There’s a quote that comes to mind whenever I think of Italian comic artist Massimo Belardinelli. It’s not from Meltdown Man, Dan Dare, Slaíne, or even Ace Garp of Ace Trucking Company — all titles and characters that Belardinelli is revered for — but instead, it’s a quote from writer Alan Grant in 2007’s oral history of 2000 AD, Thrill Power Overload, talking about Belardinelli’s art style:
“[…] Massimo’s artwork was beautiful, often more beautiful than the script called for — he had such a lovely brush stroke […] but no offense meant to anyone, but all the guys in Massimo’s strips looked a bit limp-wristed.”
While it’s easy (and also correct) to deem this passage as poorly-dated and offensive, I can honestly think of no way to better highlight the talent and dichotomy of the artwork and visual storytelling behind the pens and pencils of Belardinelli, one of the unsung greats of the first decade of 2000 AD’s existence.
Born in Rome in the early 20th century, Belardinelli’s career began adjacent to comics, in cartoon animation, painting backgrounds for the Sergio Rosi studio in Italy. When the studio took over art for British anthology title Valiant’s “The Steel Claw” strip, however, the door to comics swung itself open, with Belardinelli beginning his comics career doing background work alongside Sergio Rosi himself. After a successful year in the background of some of Britain and Europe’s most beloved comics, Belardinelli was then able to move on to the wonderfully raunchy erotic comics of Messalina and Jacula, and later American publisher Gold Key Comics’ Star Trek, as well as numerous strips for the iconic Fleetway Publications in the UK.
Perhaps more notably though, Belardinelli was a key figure within the early pages of* 2000 AD*, first getting his official scifi big break as the new artist on a revamped version of Dan Dare in the earliest issues of the title, at the same time as he illustrated The Rat Pack in 2000 AD stablemate anthology, war comic Battle, a series noted for the sophistication in its art, paired with an otherwise ordinary Battle Dirty Dozen-style story.
Although his work remained consistently unpopular among adult readers of the comics — kids, thankfully, recognized his talents more easily — Belardinelli’s career soared with bylines and impeccable drawings done for the second series of Flesh, as well as Angry Planet. When sibling anthology Tornado found itself merged with 2000 AD in the early 1980s, it brought the fantasy strip Blackhawk with it — giving Belardinelli another high-profile opportunity to set a new precedent for sci-fi art that hinted to readers to perhaps not quite take themselves, or the stories, quite so seriously.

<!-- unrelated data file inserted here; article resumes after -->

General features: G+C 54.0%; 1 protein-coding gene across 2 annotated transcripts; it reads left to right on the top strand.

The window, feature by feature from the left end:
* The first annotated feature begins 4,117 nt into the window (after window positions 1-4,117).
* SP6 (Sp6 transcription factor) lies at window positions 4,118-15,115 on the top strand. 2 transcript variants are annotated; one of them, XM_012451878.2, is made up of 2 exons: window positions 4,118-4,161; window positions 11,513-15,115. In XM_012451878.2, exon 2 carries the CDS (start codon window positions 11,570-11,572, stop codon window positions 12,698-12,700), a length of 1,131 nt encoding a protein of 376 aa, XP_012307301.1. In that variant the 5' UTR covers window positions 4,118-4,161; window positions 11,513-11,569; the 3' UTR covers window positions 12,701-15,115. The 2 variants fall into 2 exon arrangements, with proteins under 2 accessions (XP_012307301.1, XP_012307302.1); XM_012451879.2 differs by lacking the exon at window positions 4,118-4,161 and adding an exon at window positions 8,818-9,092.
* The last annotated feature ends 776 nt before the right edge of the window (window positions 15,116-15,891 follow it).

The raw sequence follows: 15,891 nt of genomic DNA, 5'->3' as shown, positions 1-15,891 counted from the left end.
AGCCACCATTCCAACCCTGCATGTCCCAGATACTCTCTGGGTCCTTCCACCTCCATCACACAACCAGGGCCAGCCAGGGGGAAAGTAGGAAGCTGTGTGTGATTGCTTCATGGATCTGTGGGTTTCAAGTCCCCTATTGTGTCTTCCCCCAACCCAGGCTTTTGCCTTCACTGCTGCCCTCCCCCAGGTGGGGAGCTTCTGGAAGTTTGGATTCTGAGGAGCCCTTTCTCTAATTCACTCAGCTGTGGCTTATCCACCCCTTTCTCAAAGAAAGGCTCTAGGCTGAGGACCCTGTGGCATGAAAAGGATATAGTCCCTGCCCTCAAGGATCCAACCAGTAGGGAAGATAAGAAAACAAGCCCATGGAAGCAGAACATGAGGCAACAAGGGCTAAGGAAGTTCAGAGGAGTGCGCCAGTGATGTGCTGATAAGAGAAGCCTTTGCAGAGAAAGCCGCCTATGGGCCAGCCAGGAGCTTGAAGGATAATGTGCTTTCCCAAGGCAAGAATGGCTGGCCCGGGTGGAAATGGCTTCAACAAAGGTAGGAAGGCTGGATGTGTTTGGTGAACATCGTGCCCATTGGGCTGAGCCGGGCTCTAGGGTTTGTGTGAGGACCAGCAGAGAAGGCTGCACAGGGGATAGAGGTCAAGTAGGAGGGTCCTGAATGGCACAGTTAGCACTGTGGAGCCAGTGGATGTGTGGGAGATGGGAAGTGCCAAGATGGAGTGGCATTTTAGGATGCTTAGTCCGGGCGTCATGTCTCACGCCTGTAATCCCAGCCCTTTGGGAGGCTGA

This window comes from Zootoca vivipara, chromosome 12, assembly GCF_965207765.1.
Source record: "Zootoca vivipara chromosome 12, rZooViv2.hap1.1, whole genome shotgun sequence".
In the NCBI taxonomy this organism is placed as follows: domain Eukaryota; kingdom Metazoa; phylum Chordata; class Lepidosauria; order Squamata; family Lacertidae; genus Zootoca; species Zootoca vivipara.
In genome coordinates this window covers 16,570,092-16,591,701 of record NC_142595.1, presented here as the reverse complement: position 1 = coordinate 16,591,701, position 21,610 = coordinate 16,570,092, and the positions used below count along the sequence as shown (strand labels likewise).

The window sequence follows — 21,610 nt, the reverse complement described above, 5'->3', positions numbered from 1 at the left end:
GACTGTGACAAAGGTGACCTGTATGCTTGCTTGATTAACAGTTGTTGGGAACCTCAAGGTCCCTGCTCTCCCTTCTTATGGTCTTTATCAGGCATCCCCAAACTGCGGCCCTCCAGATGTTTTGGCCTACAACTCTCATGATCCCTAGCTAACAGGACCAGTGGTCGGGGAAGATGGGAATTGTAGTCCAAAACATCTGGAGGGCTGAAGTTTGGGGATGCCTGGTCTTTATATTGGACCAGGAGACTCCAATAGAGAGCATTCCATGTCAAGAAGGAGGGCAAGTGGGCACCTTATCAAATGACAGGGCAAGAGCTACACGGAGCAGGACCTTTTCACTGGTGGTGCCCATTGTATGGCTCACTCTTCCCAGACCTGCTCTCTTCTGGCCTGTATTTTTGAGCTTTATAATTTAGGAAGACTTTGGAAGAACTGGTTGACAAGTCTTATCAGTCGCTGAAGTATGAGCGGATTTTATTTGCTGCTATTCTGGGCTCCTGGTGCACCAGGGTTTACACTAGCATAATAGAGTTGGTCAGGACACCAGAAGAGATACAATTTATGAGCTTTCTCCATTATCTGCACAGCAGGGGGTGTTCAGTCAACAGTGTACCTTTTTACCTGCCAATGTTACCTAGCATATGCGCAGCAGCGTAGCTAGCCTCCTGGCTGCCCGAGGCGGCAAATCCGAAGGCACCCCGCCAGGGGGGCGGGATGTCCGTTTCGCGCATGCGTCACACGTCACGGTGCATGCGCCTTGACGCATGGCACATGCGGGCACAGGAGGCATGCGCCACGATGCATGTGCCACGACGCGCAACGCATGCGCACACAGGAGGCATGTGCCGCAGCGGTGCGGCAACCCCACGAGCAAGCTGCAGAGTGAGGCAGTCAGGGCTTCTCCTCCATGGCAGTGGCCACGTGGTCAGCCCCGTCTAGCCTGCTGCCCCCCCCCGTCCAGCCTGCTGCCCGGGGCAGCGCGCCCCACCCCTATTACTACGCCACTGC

Between Meltdown Man and Ace Trucking Co. — two 2000 AD mainstays in the early 1980s that are undeniably some of the artist’s most easily recognized works — it’s hard to deny that Belardinelli had a rare gift not only for the bizarre, but also for fun. For all that Meltdown Man may be a totally ridiculous concept in terms of its writing, the artwork ties the story together in a way that only Belardinelli can do, weaving the strange scifi concepts of hybrid people and the urgency of the genocide he must save them from are dispersed with camp faces, undeniably horny animal-folk, and stunning backgrounds in way that makes readers both fully engaged and utterly befuddled.
The same can be said, in the best of ways, for his work on John Wagner and Alan Grant’s Ace Trucking Co. Ace Trucking is memorable and still held in the highest regard by fans for a number of reasons ranging from the UK’s strange obsession with CB radio chatter in the 1980s to Wagner and Grant’s signature goofiness laced with sci-fi fun. More than that, though, when you think of Ace Trucking, you think of the art. With a style of art that is so fine-tuned and beautiful that it almost looks out of place for the likes of Wagner and Grant’s tomfoolery, the series was a place for Belardinelli’s imagination to run wild.
With the series artist having been pegged as someone whose human figures were, ahem, “limp wristed”, Wagner and Grant intentionally created an alien space hauling comedy with nearly no humans in sight — creating a space filled by the fever-dreams of Bellardinelli’s brain sprawling out in the form of hulking figures, sly-talkers, and massive prog rock space backgrounds. Somewhere between the believable and the absurd was where Belardinelli’s abilities truly shone, showing audiences what Ace Trucking was all about, and just how genuinely weird it truly was. Honestly, there is no better way to picture it.
Belardinelli continued to draw many strips and comics even when his career with 2000 AD slowly came to an end, having spent much of just over a decade acting as a major player in the smaller aspects of the title during its formative years. Despite having never touched anything like Judge Dredd, Rogue Trooper, or Strontium Dog — some of the title’s biggest serials of the era — it’s an undeniable fact that Belardinelli’s work nonetheless was the backbone of the smaller (and still infinitely beloved) characters and concepts that helped shape both 2000 AD as an anthology, and a fanbase that grew up with specific ideas of what did, and didn’t, constitute the much-beloved “thrill power” that readers clamored for.
There are few artists in the world whose quality of art manages to be so phenomenal and deadly serious, but lends itself so well to levity, lightness, and fun. In Belardinelli’s work, we as fans can relish in just that: the simplicity of a comic book laugh delivered with quality, thoughtfulness, and an imagination that was beyond what anyone was able to cope with.